This week’s Angel Shoutout goes to the entire Social Work department at Yeshiva University. As some of you may know, I recently had the chance to sit down for an interview at their student radio station. After the interview, I took some time to really get familiar with the school’s humanitarian efforts. It is safe to say that I was very impressed to find out so many wonderful charities working under this university.
One particular bit of news really resonated with me: Yeshiva University is actively incorporating anti-bullying efforts into the curriculum. Here is what I found:
In an effort to better educate its students about the dangers of bullying, and how to fight them, Yeshiva University’s Wurzweiler School of Social Work has gained the exclusive screening rights to “Bullycam: The Video Diary of Kelly Wilson“, a film depicting the relentless bullying of a high school teen from the perspective of the victim.
“ ‘Bullycam’ is a fine film that brings to life the terror and pain that bullying can cause an individual,” said Dr. Carmen Ortiz Hendricks, the Dorothy and David Schachne Dean of Wurzweiler.
Wurzweiler initially held an advance screening of the film, which won Best Narrative Feature at the Metropolitan Film Festival, NYC Independent Film Festival, the Buffalo/Niagara Film Festival, as well as the Thin Line Award at the Thin Line Film Festival, before its premiere in 2011. It elicited such a strong reaction then and in the months that followed that Wurzweiler decided to revisit it as a potentially critical component of the social work curriculum, focusing on its unique ability to help students better understand the many forms bullying often takes among children and teens today and empathize with the emotions and motivations of victims after witnessing a firsthand account.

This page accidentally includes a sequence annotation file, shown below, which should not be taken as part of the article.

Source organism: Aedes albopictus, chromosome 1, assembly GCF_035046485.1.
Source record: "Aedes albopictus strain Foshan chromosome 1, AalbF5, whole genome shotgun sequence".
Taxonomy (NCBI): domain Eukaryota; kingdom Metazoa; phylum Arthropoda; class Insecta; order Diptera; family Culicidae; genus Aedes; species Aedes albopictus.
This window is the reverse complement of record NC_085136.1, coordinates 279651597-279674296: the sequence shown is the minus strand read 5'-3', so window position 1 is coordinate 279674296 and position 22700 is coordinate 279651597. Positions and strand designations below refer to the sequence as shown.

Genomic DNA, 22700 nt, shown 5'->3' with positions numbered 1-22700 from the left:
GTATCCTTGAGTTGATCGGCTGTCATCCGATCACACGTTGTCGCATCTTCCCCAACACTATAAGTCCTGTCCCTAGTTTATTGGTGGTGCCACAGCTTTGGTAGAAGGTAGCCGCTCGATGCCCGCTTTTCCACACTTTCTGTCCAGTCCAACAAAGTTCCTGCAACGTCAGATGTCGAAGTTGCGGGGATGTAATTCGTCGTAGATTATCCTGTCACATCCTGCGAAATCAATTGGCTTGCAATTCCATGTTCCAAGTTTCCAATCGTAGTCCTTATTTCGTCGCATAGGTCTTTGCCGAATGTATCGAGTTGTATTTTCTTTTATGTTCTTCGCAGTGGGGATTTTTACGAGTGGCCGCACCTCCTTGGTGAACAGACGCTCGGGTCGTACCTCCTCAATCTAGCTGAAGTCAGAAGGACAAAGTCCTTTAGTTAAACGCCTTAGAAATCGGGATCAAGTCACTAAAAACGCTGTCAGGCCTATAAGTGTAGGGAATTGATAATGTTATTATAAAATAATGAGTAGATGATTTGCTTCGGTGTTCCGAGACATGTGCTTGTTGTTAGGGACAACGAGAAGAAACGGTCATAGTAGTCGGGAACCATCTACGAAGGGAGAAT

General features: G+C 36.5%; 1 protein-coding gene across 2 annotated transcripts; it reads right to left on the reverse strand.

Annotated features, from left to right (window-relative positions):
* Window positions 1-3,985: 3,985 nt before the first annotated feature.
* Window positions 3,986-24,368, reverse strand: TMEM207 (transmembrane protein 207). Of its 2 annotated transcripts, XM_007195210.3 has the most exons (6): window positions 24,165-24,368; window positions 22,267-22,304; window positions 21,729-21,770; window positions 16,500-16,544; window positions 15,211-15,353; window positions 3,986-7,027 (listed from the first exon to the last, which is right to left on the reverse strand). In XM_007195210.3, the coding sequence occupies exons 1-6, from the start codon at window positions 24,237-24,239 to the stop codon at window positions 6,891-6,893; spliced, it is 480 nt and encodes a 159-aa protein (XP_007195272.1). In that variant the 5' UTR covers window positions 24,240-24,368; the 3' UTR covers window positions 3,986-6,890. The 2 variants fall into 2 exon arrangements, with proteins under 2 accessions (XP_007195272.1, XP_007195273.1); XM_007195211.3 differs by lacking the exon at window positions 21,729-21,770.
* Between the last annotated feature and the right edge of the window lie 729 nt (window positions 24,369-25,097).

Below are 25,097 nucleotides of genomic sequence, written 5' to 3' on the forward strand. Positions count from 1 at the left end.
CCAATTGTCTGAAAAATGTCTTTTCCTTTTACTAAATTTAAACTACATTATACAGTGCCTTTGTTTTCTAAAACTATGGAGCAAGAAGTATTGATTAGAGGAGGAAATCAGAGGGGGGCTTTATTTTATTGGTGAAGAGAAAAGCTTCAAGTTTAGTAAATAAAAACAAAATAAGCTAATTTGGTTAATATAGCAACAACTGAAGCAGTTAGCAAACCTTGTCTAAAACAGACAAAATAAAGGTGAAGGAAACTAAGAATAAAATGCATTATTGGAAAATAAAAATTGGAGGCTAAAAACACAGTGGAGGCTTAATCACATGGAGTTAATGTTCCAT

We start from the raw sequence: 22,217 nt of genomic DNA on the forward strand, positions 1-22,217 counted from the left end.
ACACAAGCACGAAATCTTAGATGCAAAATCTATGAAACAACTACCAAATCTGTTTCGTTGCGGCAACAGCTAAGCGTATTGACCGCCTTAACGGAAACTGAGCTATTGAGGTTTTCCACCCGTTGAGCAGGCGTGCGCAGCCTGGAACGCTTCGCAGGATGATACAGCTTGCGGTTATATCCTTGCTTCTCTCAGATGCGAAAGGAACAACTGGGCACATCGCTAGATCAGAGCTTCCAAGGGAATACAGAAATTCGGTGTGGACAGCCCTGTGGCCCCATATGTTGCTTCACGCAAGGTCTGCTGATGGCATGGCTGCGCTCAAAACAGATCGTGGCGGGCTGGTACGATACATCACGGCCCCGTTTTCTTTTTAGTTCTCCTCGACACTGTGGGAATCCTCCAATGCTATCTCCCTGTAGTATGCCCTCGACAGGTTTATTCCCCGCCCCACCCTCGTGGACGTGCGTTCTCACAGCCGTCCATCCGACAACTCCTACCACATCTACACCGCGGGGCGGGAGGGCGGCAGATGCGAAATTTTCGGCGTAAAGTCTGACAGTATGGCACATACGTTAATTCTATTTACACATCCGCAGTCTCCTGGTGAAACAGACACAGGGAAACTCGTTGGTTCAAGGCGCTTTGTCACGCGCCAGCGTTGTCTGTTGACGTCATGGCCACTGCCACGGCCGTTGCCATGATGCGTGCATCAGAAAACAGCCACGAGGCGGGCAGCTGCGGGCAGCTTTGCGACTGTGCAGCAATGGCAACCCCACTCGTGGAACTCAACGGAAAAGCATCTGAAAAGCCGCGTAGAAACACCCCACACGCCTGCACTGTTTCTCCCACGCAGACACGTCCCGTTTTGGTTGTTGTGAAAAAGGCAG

“The sad truth about bullying is that it’s fundamentally a part of going to school,” said the filmmaker, Brian Sizensky. “As a social worker it’s important to be able to recognize and deal with bullying as it occurs, because young people depend upon you to help them navigate these potentially traumatic experiences to become healthy and functioning adults. Incorporating bullying education into these curricula will help future social workers become more perceptive to this issue over the course of their careers.”
“Social workers can encounter bullying in its many forms at different times in their careers. This film helps us empathize with the victim of bullying and experience the traits of the bully. It should help us all be more effective social workers in understanding bullying situations that we may confront in our everyday work with clients.” said Hendricks.
Wurzweiler will have the exclusive screening rights to “Bullycam” for two months and the remainder of 2014 non-exclusively.
According to Fast: “We’re hoping that school social workers can get more courteous behavior out of adolescents and maybe also advocate good laws that can curb this kind of speech. On the other hand, it is still technically free speech, and as soon as you start to legislate that, you run the risk of limiting those freedoms and government criticism. So there are enormous problems here, which makes it great for teaching—these issues push people to think and to admit that there need to be answers.”
To learn more about Yeshiva University and all of their charitable efforts, please visit: http://blogs.yu.edu/news/